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The Georgetown Metropolis

Roosevelt Island

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Georgetown Time Machine: The Rebirth of the Waterfront

This week for Georgetown Time Machine, GM explores the rebirth of the Georgetown waterfront. No, not the most recent rebirth, where it was transformed from a parking lot to a lovely glade. This was a rebirth 100 years prior: the transition from commerce to industry.

It’s easy to think of the waterfront’s history as one long story of centuries of vaguely industrial uses finally giving way to recreation uses. That’s broadly correct, but there are some nuances to that, which an article from 1912 helps illuminate.

Georgetown was founded as a port town. It was located where it is because this is about as far up the Potomac that 18th century ocean-going vessels could navigate. And for the first 150 years or so, the primary use of the waterfront was for goods sent from afar to be unloaded while raw materials (mostly tabacco) were loaded in return.

But by the beginning of the 20th century, the port commerce of Georgetown declined. This coincided with the decline of the C & O Canal, which was made obsolete by the railroad before it was even completed in 1850. Continue reading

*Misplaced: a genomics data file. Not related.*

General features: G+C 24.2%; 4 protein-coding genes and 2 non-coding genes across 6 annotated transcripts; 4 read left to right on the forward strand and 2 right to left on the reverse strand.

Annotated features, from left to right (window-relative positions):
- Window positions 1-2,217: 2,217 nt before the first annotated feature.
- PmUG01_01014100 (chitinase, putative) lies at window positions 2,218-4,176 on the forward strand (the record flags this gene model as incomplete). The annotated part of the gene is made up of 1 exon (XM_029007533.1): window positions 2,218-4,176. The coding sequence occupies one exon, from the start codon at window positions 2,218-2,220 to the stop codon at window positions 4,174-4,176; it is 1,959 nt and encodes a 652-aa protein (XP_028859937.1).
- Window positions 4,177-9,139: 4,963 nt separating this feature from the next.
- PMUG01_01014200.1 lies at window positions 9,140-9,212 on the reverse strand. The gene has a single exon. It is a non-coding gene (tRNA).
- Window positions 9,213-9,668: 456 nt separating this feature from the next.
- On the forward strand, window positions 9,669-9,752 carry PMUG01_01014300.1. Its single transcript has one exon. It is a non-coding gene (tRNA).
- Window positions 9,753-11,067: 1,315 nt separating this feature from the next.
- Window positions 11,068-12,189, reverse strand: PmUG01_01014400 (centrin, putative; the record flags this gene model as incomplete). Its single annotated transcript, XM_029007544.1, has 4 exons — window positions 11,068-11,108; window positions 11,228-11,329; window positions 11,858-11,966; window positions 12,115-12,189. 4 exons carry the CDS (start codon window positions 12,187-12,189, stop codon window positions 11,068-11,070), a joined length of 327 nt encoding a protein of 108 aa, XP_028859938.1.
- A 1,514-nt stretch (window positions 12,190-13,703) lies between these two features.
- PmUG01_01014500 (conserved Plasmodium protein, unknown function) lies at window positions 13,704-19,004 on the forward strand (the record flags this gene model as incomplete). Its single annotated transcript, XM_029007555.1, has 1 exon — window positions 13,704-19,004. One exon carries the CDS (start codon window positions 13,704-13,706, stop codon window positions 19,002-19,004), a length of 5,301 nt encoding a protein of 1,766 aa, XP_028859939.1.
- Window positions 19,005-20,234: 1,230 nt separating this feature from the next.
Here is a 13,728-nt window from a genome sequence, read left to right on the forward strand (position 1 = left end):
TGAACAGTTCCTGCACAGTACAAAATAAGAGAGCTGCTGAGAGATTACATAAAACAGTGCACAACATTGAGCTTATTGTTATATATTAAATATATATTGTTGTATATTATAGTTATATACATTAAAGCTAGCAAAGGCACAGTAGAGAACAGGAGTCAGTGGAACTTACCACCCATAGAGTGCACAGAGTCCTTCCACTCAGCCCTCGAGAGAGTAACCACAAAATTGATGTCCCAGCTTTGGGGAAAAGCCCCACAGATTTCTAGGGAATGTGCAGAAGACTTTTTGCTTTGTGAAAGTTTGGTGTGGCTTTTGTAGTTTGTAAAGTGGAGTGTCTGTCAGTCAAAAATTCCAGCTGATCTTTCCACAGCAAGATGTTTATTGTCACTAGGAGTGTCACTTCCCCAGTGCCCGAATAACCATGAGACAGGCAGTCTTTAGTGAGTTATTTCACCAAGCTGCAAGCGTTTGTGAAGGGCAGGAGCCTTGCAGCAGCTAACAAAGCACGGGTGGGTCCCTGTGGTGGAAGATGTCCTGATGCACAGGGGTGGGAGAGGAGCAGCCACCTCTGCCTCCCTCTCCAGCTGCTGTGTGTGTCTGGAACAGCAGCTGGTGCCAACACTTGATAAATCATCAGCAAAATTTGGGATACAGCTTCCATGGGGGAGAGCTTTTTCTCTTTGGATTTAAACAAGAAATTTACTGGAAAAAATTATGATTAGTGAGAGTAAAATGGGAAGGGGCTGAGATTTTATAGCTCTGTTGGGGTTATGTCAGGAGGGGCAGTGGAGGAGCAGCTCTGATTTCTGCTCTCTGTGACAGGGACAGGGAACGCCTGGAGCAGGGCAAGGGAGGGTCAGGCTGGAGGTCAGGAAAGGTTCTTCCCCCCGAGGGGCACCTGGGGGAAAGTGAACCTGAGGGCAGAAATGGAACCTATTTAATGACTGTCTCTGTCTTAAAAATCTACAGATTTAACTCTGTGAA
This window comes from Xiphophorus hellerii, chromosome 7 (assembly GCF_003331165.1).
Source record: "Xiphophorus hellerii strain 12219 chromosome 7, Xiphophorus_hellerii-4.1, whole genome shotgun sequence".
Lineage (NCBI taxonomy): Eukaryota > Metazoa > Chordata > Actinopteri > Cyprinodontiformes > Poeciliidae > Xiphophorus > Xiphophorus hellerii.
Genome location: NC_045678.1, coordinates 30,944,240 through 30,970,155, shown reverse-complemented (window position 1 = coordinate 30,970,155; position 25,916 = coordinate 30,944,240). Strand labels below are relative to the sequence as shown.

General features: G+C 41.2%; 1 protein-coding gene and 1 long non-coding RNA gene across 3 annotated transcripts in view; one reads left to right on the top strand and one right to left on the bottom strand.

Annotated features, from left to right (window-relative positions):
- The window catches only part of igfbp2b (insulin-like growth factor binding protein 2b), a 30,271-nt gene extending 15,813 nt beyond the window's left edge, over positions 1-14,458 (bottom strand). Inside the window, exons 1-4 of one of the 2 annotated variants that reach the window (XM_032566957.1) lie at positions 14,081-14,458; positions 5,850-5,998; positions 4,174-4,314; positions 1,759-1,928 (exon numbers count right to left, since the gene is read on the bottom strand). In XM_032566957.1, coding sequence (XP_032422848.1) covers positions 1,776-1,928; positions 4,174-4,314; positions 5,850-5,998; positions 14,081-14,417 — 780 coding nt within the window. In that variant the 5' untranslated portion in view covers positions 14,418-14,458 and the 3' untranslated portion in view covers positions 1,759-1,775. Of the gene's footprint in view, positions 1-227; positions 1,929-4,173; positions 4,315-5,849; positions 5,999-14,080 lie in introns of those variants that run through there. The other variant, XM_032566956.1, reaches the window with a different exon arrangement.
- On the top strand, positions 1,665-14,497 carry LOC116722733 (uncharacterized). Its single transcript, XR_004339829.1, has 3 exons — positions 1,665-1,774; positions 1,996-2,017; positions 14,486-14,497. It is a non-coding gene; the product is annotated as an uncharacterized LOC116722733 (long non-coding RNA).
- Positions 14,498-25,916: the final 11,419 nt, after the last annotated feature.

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The Morning Metropolitan

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Good morning Georgetown, here’s the latest:

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The Georgetown Metropolis

Dumbarton Oaks Park

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Masked Intruder, Redux

In June, GM told you the story of a masked intruder who slept one of on top of his bike shed. The intruder was, of course, a raccoon. After getting alarmed at finding a raccoon in such an urban setting and calling animal control, GM learned that they are a lot more common than he thought, and the city doesn’t think they’re cause for alarm.

After the raccoon left that night, GM thought it have moved on, since he saw no evidence of it returning.

Cut to a couple weeks ago, at least.

Well, before we get to that, GM should first mention that he found a couple dead rats on or near the shed in August. The location made him a bit suspicious, particularly since they were the first dead rats he ever found in his garden. But he didn’t want to make any assumptions. Yet.

Now we can cut to a couple weeks ago, when GM noticed a couple watering cans and other things inexplicably knocked over. He had an “a ha” moment and checked the security cam footage. And low and behold: the raccoon was back. It seemed to show up every night and just chill on the shed for a few hours. It didn’t stick around for the daytime, like it did in June, but it seemed to find the place a comfy spot to hang.

At this point, GM honestly didn’t mind. It appeared healthy. And hey, maybe it would kill or otherwise deter some rats. Continue reading